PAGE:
Individual Approach is Key
A common theme on this blog is my attempt (key word – attempt) to not portray things as good or bad. This kind dualistic thinking is my central gripe with the blogosphere.
Biology is complex and a balance is always in play and different people are physiologically imbalanced in different ways. Hence, one woman’s poison is another woman’s medicine and vice versa
“Self-hacking” is the approach I advocate, which involves filtering the noise, whether it’s your own preconceived notions, “science based medicine” or random people’s bull shit and to just listen to your body. What is it telling you? Is what is working for someone else working for YOU? This approach is a combination of quantified-self and bhuddist ideas.
The posts on this blog are generalizations and geared for helping the majority of people. It’s my sincere belief, however, that no one size fits all. Everyone has a different set of issues that needs to be dealt with in different ways. For this reason, if I talk positively or negatively about something it doesn’t mean it’s categorically good or bad.
I think this is why people are so confused when it comes to health information. Health writers talk about what worked for them for a specific set of health issues and all of a sudden what worked for them is a panacea for all. And to a degree I’ve been guilty of this as well. But I try….
The Problem with Doctors
I must say it’s unfortunate that today’s medical doctors don’t begin to understand the full range of options because it simply wasn’t taught to them and they usually aren’t enterprising enough to read the literature directly.
The medical system selects for a specific type of person. This person will be good at memorizing lots of information and diligent in studying it, without selecting for people who actually know how to apply it properly and think outside the box. And if these doctors did think out of the box, this litigious society would sue the sh*t out of them.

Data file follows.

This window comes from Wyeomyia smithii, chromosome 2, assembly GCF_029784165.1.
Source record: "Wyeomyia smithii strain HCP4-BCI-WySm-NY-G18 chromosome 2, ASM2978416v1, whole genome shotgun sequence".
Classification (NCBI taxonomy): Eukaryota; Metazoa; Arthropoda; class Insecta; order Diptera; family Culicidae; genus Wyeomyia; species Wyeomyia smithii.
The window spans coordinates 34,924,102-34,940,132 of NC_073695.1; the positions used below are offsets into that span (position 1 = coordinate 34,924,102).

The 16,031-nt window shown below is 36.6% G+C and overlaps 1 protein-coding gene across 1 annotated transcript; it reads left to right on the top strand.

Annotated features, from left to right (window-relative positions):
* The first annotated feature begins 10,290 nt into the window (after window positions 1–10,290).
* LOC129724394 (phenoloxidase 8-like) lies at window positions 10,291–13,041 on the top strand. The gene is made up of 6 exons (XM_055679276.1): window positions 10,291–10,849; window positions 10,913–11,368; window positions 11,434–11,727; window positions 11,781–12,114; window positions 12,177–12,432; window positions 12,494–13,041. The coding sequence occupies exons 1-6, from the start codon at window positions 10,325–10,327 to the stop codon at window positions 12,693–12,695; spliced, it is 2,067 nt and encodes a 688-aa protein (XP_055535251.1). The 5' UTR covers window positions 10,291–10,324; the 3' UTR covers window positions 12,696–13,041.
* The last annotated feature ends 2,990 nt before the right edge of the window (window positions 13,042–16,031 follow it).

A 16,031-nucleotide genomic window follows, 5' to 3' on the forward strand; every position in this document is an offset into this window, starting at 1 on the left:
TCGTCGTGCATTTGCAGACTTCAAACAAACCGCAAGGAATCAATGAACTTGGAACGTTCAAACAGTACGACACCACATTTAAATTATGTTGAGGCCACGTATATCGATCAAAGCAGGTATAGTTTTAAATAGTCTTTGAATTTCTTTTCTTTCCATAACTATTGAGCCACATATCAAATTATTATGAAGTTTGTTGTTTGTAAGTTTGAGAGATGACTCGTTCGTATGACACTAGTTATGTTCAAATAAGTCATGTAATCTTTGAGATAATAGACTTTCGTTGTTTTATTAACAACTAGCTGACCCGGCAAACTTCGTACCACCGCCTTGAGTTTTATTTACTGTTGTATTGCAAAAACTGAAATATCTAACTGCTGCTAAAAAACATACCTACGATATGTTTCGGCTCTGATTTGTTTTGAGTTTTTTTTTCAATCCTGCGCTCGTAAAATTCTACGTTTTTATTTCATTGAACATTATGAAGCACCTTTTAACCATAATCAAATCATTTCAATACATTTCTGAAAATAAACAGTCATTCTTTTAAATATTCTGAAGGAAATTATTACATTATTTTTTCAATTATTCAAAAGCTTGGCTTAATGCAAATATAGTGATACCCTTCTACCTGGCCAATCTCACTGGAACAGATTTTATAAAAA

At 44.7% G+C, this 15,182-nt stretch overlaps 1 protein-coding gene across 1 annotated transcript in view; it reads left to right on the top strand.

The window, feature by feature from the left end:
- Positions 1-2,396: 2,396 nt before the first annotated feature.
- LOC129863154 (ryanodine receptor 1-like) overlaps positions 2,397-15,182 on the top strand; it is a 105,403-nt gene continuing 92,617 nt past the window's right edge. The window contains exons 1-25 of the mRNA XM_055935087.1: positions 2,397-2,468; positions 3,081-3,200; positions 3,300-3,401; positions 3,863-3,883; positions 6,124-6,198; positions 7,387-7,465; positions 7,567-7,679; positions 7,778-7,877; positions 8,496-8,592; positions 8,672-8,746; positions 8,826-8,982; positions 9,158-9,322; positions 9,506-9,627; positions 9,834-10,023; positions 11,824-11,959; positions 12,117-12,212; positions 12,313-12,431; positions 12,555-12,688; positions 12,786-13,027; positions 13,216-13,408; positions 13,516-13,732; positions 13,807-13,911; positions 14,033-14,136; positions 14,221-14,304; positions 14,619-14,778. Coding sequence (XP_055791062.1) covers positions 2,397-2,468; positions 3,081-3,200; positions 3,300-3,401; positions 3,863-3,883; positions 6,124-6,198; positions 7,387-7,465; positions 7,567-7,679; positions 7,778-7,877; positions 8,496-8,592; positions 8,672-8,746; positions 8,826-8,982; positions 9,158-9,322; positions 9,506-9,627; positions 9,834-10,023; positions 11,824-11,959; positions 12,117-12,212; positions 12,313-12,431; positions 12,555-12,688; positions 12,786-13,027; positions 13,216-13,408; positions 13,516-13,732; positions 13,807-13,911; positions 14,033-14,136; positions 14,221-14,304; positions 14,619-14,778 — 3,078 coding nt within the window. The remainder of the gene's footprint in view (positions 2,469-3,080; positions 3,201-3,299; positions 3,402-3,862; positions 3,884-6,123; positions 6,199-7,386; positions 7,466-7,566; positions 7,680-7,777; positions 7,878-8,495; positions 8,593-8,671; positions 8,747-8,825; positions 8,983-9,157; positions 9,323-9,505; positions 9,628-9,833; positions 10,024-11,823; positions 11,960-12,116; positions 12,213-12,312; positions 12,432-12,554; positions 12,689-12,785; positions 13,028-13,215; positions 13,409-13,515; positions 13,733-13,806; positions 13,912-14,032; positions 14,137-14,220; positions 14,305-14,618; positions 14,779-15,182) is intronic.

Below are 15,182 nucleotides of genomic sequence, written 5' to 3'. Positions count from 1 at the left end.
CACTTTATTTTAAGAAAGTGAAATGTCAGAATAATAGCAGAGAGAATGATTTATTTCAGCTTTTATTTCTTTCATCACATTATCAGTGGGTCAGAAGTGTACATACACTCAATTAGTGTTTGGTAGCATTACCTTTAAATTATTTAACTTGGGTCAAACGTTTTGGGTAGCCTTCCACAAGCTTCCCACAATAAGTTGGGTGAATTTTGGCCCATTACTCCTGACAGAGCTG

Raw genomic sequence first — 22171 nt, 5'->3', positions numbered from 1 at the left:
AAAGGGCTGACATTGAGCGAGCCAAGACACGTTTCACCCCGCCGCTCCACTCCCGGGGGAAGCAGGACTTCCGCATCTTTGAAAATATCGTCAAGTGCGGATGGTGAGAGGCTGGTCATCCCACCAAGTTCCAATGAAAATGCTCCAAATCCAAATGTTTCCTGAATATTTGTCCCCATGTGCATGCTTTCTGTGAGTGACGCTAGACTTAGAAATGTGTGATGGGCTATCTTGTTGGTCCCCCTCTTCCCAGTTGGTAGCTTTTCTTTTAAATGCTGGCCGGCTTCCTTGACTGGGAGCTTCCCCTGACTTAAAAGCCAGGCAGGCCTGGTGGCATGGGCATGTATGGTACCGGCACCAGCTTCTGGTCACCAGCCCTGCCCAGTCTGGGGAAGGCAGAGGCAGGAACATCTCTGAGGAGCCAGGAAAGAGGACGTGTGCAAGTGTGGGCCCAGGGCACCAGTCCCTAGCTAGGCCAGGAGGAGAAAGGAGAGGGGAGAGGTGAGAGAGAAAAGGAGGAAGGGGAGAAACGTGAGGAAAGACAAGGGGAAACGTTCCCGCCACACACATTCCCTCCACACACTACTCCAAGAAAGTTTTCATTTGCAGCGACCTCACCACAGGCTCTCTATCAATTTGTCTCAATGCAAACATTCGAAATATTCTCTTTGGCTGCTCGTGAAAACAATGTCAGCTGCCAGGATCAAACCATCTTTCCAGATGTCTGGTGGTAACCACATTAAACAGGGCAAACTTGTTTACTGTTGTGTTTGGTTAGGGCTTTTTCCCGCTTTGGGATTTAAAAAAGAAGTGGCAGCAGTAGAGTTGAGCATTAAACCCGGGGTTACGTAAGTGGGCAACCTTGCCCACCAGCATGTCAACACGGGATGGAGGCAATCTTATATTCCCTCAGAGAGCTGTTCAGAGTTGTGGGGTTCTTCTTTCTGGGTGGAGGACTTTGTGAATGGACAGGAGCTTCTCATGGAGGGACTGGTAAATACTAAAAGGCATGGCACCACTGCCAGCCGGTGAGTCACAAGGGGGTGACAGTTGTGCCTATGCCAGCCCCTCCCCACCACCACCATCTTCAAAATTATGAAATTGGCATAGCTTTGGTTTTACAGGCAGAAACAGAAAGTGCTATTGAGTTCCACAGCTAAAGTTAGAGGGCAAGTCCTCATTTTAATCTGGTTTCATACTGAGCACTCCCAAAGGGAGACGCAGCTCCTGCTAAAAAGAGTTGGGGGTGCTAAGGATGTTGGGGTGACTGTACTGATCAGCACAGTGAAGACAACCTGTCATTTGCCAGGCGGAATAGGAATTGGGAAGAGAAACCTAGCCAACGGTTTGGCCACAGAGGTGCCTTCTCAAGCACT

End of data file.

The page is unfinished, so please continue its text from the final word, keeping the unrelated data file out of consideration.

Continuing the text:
The doctors I’ve spoken with know less biology than me because after they learn it, most of them forget it. When you don’t learn information out of passion, you end up easily forgetting. This is certainly the case with me. So most doctors go to school for a long time and then just see patients afterward without being proactive in constantly learning new information. If a doctor went to med school 10 years ago, they are clueless about all of the studies that came out in the past 10-15 years.
The few doctors who do read the literature directly are stifled by an ultra-conservative philosophy that if something isn’t studied and replicated by massive double blind, placebo controlled trials (which only the drug companies can afford) and published in prestigious journals then it has absolutely no value.
Instead of looking at problems with a risk/benefit analyses they are stifled by their parochial view. On the other hand, there’s way too much dogma and quackery in the alternative health sphere.
Don’t get me wrong – the doctors aren’t the problem. Most of them are normal well-meaning people. I just think the system is broken. The medical system is dominated by bureaucracy. Instead of going to school for 10 years and completely stopping like it’s done now, it would make more sense to go to school for a few years and thereafter go to school for 3 months out of the year for the rest of their lives.
There’s obviously a lot more problems, but it’s out of the scope of this post.
The Multi-Factorial Nature of Disease
I think the nature of disease is woefully misunderstood.
The usage of drugs by conventional medicine indicates an approach to disease that is highly targeted.
For some diseases that happen because of a very specific cause, this is a good approach, but for chronic disease, it’s usually not optimal or effective.
This is simply because chronic disease – whether it be depression, anxiety, cancer, obesity, schizophrenia or heart disease- has multiple causes that contribute to the disease.
Multiple things need to go wrong in the body by the time we realize something is seriously wrong. The body is good at adapting when one or two things go awry.